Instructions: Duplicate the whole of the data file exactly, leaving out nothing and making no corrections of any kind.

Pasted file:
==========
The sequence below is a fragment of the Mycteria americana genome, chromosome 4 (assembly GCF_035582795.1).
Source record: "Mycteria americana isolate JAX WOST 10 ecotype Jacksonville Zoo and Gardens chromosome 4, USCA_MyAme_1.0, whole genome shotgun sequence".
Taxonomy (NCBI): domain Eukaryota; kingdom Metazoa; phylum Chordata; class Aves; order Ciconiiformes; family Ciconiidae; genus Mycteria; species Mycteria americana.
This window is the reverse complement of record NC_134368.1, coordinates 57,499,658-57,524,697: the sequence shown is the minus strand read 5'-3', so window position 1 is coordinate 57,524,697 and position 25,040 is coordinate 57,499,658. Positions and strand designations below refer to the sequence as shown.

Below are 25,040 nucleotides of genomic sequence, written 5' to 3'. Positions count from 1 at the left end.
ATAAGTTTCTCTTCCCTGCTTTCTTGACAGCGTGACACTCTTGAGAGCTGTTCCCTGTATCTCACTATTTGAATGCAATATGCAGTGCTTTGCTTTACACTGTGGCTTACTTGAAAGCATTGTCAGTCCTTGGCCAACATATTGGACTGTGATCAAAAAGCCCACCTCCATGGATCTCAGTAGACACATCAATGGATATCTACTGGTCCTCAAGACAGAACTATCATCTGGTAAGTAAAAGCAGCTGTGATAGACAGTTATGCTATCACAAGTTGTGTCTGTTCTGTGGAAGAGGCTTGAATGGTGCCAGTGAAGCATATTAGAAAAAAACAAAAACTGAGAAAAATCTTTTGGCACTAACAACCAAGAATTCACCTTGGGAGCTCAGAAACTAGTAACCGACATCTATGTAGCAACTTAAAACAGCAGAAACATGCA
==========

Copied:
The sequence below is a fragment of the Mycteria americana genome, chromosome 4 (assembly GCF_035582795.1).
Source record: "Mycteria americana isolate JAX WOST 10 ecotype Jacksonville Zoo and Gardens chromosome 4, USCA_MyAme_1.0, whole genome shotgun sequence".
Taxonomy (NCBI): domain Eukaryota; kingdom Metazoa; phylum Chordata; class Aves; order Ciconiiformes; family Ciconiidae; genus Mycteria; species Mycteria americana.
This window is the reverse complement of record NC_134368.1, coordinates 57,499,658-57,524,697: the sequence shown is the minus strand read 5'-3', so window position 1 is coordinate 57,524,697 and position 25,040 is coordinate 57,499,658. Positions and strand designations below refer to the sequence as shown.

Below are 25,040 nucleotides of genomic sequence, written 5' to 3'. Positions count from 1 at the left end.
ATAAGTTTCTCTTCCCTGCTTTCTTGACAGCGTGACACTCTTGAGAGCTGTTCCCTGTATCTCACTATTTGAATGCAATATGCAGTGCTTTGCTTTACACTGTGGCTTACTTGAAAGCATTGTCAGTCCTTGGCCAACATATTGGACTGTGATCAAAAAGCCCACCTCCATGGATCTCAGTAGACACATCAATGGATATCTACTGGTCCTCAAGACAGAACTATCATCTGGTAAGTAAAAGCAGCTGTGATAGACAGTTATGCTATCACAAGTTGTGTCTGTTCTGTGGAAGAGGCTTGAATGGTGCCAGTGAAGCATATTAGAAAAAAACAAAAACTGAGAAAAATCTTTTGGCACTAACAACCAAGAATTCACCTTGGGAGCTCAGAAACTAGTAACCGACATCTATGTAGCAACTTAAAACAGCAGAAACATGCA